The new iPad has 1 GB of RAM and a 1 GHz processor

A benchmark test for the new iPad

Some early benchmarks of the new iPad show that though there's been a bump in RAM up to 1 GB (from 512 MB in the iPad 2), the processor maintains the same 1 GHz clock speed.  These figures were pulled up from the Geek Bench app on a new iPad acquired a bit early by some folks in Vietnam. The tests also give us some idea of the power of the new Apple A5X quad-core graphics processor by assessing floating point performance and graphic streams. The memory managed about 300 MB/second read speeds, and 1 GB/second write.

While it's a little sad for gadget geeks that the new iPad won't be upgrading the CPU, it does have a lot more graphical horsepower for gamers, and the added RAM will help performance across the board. Specs aside, there's no doubt that Apple will be providing a smooth and enjoyable user experience on the new iPad; after all, it's not the size of your processor that matters, it's what you do with it.

Source: Tinh te

Simon Sage

Editor-at-very-large at Mobile Nations, gamer, giant.

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The new iPad has 1 GB of RAM and a 1 GHz processor

11 Comments

Who the hell cares about CPU as long the experience is enjoyable. You have better CPU to make the experience more smooth with no lag in software, something apple has never suffered from . I don't even care abou the camera ( who uses a tablet as a point and shoot camera anyways that you need a 12 megapixel + camera) . All I care about is the retina screen ! That should be sick !

who the hell cares about the retina screen when the resolution is unnecessary for such a small screen.

Should you upgrade to the iPad (3rd gen)? See below...
First... Apple clearly stated during their iPad (3rd gen) launch event that the "New" iPad contains an A5X processor and the X is for the graphics addition.
It is clear that the iPad (3rd gen) with the upgraded display is aimed directly at the graphical content and gaming audience.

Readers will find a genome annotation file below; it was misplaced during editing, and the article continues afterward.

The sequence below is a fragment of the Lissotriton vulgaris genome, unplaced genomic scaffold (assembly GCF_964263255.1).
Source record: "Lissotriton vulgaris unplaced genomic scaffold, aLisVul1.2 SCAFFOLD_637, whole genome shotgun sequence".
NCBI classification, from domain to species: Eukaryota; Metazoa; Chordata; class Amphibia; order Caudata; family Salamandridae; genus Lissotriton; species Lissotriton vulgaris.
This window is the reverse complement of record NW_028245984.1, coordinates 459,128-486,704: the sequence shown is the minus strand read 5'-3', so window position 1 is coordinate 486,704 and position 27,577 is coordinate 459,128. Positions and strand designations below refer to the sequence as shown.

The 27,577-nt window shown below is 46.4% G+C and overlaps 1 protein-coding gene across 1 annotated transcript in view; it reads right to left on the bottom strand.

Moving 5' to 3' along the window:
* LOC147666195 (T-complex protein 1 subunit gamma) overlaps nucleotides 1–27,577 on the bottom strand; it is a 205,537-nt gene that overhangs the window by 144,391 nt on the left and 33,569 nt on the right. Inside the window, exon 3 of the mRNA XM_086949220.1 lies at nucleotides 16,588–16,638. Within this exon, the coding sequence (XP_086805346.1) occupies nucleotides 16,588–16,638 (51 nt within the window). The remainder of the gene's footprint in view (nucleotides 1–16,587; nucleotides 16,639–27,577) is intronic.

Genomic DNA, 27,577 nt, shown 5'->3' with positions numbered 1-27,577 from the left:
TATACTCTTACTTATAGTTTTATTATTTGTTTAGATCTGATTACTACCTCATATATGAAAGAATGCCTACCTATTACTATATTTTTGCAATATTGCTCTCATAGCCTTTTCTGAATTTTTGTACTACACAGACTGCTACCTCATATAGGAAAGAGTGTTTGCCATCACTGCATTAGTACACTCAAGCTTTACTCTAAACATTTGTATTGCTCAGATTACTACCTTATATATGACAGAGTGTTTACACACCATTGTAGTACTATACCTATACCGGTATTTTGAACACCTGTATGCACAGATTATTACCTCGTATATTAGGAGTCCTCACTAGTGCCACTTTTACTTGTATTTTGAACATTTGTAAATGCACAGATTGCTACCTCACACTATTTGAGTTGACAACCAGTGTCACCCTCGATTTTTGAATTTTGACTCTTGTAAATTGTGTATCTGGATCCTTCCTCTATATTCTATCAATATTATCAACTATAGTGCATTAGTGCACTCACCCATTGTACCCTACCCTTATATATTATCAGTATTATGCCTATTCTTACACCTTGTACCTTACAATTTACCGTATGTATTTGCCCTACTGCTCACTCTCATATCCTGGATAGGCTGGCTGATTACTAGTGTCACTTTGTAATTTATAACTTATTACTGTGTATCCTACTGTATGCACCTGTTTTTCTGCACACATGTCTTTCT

If you currently have an iPad (1st gen), then this is a great upgrade.
If you currently have an iPad (2nd gen) and are a gamer or photographer, then again this is a great upgrade.
If you are neither of the above, yet own an iPad (2nd gen) then my advice would be to wait for the iPad (4th gen) which will have the same graphics GPU but also with the new A6 processor. The only benefit to the A6 processor is that my prediction is that it will "finally" handle multitasking in a much more efficient way than the iPhone & iPad currently do.

"...my advice would be to wait for the iPad (4th gen) which will have the same graphics GPU but also with the new A6 processor."
I definitely wouldn't bet against this prediction.

I'd advise people that don't want to upgrade not to go look at the retina display on the new iPad. I did that with the 4 while I had 3GS and it was a mistake. Every time I looked at the 3GS after that it look blurry. I had to get the 4.

This is ultimately going to be the deciding factor on whether or not I throw some cash down on a new iPad.
If the retina display is just as noticeable a difference as it was between the 3GS and the 4... Im scrounging for cash immediately.
If not, well, I'll probably just take the cash and save up for two second gen iPads, for me and the GF.
I have high hopes, though.

Actually the extra RAM is a selling point for me. I own an ipad 2. It's great, butter smooth in almost everything. However, as much of an upgrade as they are over the original ipad, I've still thought it could benefit from more RAM. For example: I do a lot of writing in Pages. My docs get pretty long, and occasionally it'll cause the display to hiccup a bit. Adding some additional memory horsepower fixes one of the few potentially weak areas of the ipad for me. The retina display isn't exactly chopped liver either. :)

I agree that the extra RAM will make a difference in several areas where items need to be cached and retrieved for quick access.
I also believe that Apple had no choice but to add the extra RAM due to the requirements of the upgraded display. All that screen refresh data is going to hog some RAM and if they left it at 512 Megs then the iPad (3rd gen) would actually appear to run slower than the iPad (2nd gen).